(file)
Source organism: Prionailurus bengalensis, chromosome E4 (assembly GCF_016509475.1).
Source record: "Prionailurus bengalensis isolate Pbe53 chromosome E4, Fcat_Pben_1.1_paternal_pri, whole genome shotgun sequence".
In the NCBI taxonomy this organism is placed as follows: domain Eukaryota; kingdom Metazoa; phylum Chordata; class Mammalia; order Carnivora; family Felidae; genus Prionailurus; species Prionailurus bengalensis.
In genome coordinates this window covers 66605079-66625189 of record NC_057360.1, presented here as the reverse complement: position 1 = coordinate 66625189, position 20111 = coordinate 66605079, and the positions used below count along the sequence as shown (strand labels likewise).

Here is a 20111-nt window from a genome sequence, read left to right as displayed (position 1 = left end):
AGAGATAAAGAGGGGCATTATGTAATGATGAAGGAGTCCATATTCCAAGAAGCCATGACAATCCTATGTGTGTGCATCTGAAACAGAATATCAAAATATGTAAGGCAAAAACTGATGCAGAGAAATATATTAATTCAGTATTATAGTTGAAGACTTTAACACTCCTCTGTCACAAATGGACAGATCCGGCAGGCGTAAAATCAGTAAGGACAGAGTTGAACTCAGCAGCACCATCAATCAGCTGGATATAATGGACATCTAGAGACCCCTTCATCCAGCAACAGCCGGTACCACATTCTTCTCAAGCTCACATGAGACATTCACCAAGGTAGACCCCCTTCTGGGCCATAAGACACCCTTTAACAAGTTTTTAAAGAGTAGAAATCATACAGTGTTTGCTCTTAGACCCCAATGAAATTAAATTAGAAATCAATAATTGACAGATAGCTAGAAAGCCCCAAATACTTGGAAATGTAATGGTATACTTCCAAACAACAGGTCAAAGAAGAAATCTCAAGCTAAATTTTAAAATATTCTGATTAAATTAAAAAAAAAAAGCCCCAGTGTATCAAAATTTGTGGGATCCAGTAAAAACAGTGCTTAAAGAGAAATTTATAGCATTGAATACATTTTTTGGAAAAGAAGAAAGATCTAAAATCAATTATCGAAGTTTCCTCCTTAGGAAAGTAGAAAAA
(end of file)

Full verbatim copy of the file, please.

Source organism: Prionailurus bengalensis, chromosome E4 (assembly GCF_016509475.1).
Source record: "Prionailurus bengalensis isolate Pbe53 chromosome E4, Fcat_Pben_1.1_paternal_pri, whole genome shotgun sequence".
In the NCBI taxonomy this organism is placed as follows: domain Eukaryota; kingdom Metazoa; phylum Chordata; class Mammalia; order Carnivora; family Felidae; genus Prionailurus; species Prionailurus bengalensis.
In genome coordinates this window covers 66605079-66625189 of record NC_057360.1, presented here as the reverse complement: position 1 = coordinate 66625189, position 20111 = coordinate 66605079, and the positions used below count along the sequence as shown (strand labels likewise).

Here is a 20111-nt window from a genome sequence, read left to right as displayed (position 1 = left end):
AGAGATAAAGAGGGGCATTATGTAATGATGAAGGAGTCCATATTCCAAGAAGCCATGACAATCCTATGTGTGTGCATCTGAAACAGAATATCAAAATATGTAAGGCAAAAACTGATGCAGAGAAATATATTAATTCAGTATTATAGTTGAAGACTTTAACACTCCTCTGTCACAAATGGACAGATCCGGCAGGCGTAAAATCAGTAAGGACAGAGTTGAACTCAGCAGCACCATCAATCAGCTGGATATAATGGACATCTAGAGACCCCTTCATCCAGCAACAGCCGGTACCACATTCTTCTCAAGCTCACATGAGACATTCACCAAGGTAGACCCCCTTCTGGGCCATAAGACACCCTTTAACAAGTTTTTAAAGAGTAGAAATCATACAGTGTTTGCTCTTAGACCCCAATGAAATTAAATTAGAAATCAATAATTGACAGATAGCTAGAAAGCCCCAAATACTTGGAAATGTAATGGTATACTTCCAAACAACAGGTCAAAGAAGAAATCTCAAGCTAAATTTTAAAATATTCTGATTAAATTAAAAAAAAAAAGCCCCAGTGTATCAAAATTTGTGGGATCCAGTAAAAACAGTGCTTAAAGAGAAATTTATAGCATTGAATACATTTTTTGGAAAAGAAGAAAGATCTAAAATCAATTATCGAAGTTTCCTCCTTAGGAAAGTAGAAAAA